Austin Tate is the Professor of Knowledge-based Systems at the University of Edinburgh and leads its Artificial Intelligence Applications Institute (AIAI). He holds degrees in Computer Studies, Machine Intelligence and e-Learning and is a Fellow of the Royal Academy of Engineering and a Fellow of the Royal Society of Edinburgh. His research involves intelligent systems for planning and coordination amongst humans, systems and robots. He has both personal and professional interests in deep space exploration and spacecraft artificial intelligence (AI) and robotic systems.
Professor Tate has worked with both ESA and NASA on a range of projects involving autonomous spacecraft, spacecraft mission sequencing, on ground systems for Meteosats and on assembly, integration and verification for Ariane payloads. He teaches about AI planning technology including systems on board autonomous spacecraft. Austin is a long standing Fellow of the British Interplanetary Society and his name has already been carried on spacecraft and rovers to a comet, to Mars and on the Huygens Titan probe. He also has an interest in the support of collaboration and operations centre staff for distributed teams using virtual worlds technology, and he is the Coordinator for the Virtual University of Edinburgh.
Born on 20 June 1936, Raghavan Gopalaswami holds a Bachelors (Honours) Degree in Mechanical Engineering from the Madras University in 1959; Master of Science (M.S) Degree in Rocket Technology from the Cranfield University Institute of Technology in 1970, and fulfilled the Advanced Management Programme of the Harvard Business School in 1984. He was commissioned in the Indian Air Force in 1959; seconded to DRDO in 1964; where he founded and headed the Liquid Propulsion Division of DRDL Hyderabad up to 1980. He was Chairman of the Faculty of Guided Missiles at the Institute of Armament Technology for two years and assigned between 1982–88 to the Office of the Scientific Adviser to the Defence Minister as an Officer-on-Special Duty for perspective planning, setting up of programme management structures for major integrated defence R&D programmes and organization development.
He retired from Government in 1988 as an Air Commodore, to take charge as Chairman of the Board and Managing Director of Bharat Dynamics Ltd, a public sector company manufacturing guided missile systems. He retired from Government in June 1994. He was the recipient of two Presidential Awards, in 1976 and 1987 for exceptional services to the nation for defence R&D; and received a “Lifetime Achievement Award” from the DRDO in 2011 for exceptional contributions of the highest order in a multifold array of technology and management initiatives.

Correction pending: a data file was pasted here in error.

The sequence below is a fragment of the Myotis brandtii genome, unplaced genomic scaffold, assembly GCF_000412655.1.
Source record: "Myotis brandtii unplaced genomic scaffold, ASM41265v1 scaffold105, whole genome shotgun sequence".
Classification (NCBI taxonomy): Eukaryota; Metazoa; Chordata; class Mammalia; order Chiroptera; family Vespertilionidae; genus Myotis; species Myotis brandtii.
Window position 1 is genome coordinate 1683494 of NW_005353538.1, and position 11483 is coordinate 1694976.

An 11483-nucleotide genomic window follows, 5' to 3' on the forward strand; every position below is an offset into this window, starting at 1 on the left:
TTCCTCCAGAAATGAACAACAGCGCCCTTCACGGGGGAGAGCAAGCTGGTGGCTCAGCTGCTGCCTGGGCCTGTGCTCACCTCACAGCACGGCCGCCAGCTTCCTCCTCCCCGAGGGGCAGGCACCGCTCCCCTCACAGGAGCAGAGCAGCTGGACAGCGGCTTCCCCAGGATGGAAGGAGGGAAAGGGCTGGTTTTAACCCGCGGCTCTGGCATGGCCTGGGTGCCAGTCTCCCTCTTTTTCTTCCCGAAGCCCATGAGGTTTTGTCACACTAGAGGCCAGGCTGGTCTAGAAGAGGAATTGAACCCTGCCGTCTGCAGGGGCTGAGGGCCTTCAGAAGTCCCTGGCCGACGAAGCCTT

He has over two decades of technical and managerial contributions to the evolution of hydrogen-fuelled, fully reusable space transportation designs called ‘Hyperplane’ and ‘Avatar’ for space solar power missions, with nearly 40 technical papers published after retirement on RLVs, space solar power and solar-powered seawater desalination technology.
Angelo Genovese received a Master’s Degree in Aerospace Engineering (specialising in Space Propulsion) at the University of Pisa, Italy, in 1992. He started to work as Electric Propulsion Engineer in the Italian space propulsion research centre “Centrospazio” in Pisa, developing Field Emission Electric Propulsion (FEEP) ion thrusters for ultra-precise positioning of scientific spacecrafts.
In 2000 he moved to the Austrian Research Centres in Vienna, Austria, where he contributed to develop an Indium FEEP Micro-propulsion System from breadboard to qualification level. In particular, he led several endurance tests including one of the longest tests ever with an ion thruster at µN thrust level, 5000 hours of continuous operation with a cluster of 4 Indium FEEP ion emitters at a mean thrust of 25 µN and a mean specific impulse of more than 7000s.
He is currently working at Thales Deutschland, Ulm, Germany, on the qualification of an innovative ion thruster, the High Efficiency Multi-stage Plasma Thruster (HEMP-T) to be flown for the first time on the OHB’s SmallGEO geostationary satellite platform to perform attitude and orbit control manoeuvres with a nominal thrust of 44 mN.
Angelo has published more than 50 papers in conferences and scientific journals, he contributed to two patents on Indium FEEP thrusters, and he is in the Editorial Board of the Scientific World Journal.
Profoundly interested in deep space propulsion systems, he presented a new concept for a next-generation ion thruster, the Ultra-High Specific Impulse Indium FEEP Thruster, at the first 100 Year Starship Symposium held in Orlando, Florida, in 2011. This thruster concept has the potential to enable very challenging deep space and interstellar precursor missions thanks to a specific impulse as high as 30,000s.